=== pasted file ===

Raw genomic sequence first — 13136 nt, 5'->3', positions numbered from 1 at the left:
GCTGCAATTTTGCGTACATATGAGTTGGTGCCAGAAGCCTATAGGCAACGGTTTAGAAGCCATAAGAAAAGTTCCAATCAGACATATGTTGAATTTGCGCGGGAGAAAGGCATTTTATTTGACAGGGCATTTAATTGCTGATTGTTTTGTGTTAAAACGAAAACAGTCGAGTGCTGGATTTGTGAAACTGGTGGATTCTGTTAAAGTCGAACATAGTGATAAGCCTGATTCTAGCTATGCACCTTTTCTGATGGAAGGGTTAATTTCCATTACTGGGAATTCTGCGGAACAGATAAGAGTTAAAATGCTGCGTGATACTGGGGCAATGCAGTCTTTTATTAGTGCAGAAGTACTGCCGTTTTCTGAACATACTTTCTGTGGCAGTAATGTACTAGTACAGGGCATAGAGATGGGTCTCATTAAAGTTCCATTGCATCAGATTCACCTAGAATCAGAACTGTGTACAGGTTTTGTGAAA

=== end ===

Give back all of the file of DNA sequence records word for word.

Raw genomic sequence first — 13136 nt, 5'->3', positions numbered from 1 at the left:
GCTGCAATTTTGCGTACATATGAGTTGGTGCCAGAAGCCTATAGGCAACGGTTTAGAAGCCATAAGAAAAGTTCCAATCAGACATATGTTGAATTTGCGCGGGAGAAAGGCATTTTATTTGACAGGGCATTTAATTGCTGATTGTTTTGTGTTAAAACGAAAACAGTCGAGTGCTGGATTTGTGAAACTGGTGGATTCTGTTAAAGTCGAACATAGTGATAAGCCTGATTCTAGCTATGCACCTTTTCTGATGGAAGGGTTAATTTCCATTACTGGGAATTCTGCGGAACAGATAAGAGTTAAAATGCTGCGTGATACTGGGGCAATGCAGTCTTTTATTAGTGCAGAAGTACTGCCGTTTTCTGAACATACTTTCTGTGGCAGTAATGTACTAGTACAGGGCATAGAGATGGGTCTCATTAAAGTTCCATTGCATCAGATTCACCTAGAATCAGAACTGTGTACAGGTTTTGTGAAA